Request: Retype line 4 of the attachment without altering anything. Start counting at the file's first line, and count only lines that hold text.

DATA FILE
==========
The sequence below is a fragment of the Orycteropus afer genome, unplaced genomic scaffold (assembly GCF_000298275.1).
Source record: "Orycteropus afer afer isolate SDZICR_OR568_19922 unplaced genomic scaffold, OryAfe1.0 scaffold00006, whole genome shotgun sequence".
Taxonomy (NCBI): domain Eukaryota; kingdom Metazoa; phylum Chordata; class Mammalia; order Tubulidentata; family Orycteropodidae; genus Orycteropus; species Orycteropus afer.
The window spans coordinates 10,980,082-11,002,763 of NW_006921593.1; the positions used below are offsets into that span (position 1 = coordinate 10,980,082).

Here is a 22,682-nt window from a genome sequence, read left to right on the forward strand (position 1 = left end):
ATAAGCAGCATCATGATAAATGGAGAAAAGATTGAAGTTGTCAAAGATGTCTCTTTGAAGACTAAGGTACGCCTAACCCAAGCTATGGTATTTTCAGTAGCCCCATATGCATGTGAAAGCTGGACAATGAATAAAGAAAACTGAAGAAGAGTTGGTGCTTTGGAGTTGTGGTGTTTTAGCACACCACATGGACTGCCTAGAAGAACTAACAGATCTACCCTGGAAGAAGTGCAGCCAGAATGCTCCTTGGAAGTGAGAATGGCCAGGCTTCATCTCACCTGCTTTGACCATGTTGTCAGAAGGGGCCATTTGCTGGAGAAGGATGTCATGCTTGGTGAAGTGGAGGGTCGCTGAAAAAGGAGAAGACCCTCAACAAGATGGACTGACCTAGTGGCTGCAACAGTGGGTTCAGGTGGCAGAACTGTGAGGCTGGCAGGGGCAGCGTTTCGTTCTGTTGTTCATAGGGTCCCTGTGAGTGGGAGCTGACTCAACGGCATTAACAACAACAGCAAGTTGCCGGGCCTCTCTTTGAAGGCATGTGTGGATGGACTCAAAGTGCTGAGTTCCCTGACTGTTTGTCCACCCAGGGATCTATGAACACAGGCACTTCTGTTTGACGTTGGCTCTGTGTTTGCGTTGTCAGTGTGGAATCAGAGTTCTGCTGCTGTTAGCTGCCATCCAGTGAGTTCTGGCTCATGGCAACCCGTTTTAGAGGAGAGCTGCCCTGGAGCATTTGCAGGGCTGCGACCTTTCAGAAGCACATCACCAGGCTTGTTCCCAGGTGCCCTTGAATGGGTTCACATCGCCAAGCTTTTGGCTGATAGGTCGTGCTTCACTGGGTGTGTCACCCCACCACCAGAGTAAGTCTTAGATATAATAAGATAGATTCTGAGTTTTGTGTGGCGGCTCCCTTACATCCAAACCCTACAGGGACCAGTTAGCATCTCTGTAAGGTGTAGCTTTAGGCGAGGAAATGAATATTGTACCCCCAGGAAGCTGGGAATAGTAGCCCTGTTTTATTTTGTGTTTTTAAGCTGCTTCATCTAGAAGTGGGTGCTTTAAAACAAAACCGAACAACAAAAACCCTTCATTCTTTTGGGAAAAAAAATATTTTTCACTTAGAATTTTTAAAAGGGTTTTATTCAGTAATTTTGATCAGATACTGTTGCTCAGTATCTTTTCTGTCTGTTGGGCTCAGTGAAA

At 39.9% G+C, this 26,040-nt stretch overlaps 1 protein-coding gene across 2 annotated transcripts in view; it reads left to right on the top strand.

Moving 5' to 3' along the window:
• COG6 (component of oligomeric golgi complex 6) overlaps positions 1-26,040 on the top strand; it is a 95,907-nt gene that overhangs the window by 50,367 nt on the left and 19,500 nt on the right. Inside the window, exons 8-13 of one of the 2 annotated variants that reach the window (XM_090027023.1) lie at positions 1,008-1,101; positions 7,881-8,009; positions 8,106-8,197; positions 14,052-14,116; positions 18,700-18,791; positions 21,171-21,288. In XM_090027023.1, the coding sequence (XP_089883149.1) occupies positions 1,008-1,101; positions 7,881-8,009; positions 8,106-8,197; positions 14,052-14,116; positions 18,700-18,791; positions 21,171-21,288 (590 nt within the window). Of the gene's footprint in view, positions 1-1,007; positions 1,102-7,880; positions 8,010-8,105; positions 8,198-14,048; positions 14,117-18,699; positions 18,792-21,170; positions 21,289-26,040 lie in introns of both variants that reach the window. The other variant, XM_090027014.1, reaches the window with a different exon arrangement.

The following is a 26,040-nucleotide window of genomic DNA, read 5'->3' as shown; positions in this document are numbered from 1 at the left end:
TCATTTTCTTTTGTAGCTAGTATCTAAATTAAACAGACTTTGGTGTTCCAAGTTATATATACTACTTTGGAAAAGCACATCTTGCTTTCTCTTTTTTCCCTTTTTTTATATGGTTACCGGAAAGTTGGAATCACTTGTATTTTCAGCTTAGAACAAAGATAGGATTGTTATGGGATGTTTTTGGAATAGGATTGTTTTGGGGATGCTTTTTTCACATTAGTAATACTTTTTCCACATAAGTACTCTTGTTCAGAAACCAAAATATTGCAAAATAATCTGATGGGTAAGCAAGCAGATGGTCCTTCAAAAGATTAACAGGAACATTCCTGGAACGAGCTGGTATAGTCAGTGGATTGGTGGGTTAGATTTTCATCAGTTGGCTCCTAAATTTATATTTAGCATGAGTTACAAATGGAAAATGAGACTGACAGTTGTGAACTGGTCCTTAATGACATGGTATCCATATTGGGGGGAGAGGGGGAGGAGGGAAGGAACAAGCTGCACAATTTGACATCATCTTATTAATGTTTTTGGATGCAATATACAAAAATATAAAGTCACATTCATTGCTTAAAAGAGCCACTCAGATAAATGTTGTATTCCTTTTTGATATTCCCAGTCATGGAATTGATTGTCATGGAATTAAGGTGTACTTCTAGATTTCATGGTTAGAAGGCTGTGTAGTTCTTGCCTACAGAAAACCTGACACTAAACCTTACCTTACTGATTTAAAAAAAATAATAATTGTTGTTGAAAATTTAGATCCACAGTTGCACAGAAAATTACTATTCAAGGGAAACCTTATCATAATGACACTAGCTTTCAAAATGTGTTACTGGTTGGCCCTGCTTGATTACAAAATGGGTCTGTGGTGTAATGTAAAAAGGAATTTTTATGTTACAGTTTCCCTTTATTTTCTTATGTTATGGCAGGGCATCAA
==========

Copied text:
The window spans coordinates 10,980,082-11,002,763 of NW_006921593.1; the positions used below are offsets into that span (position 1 = coordinate 10,980,082).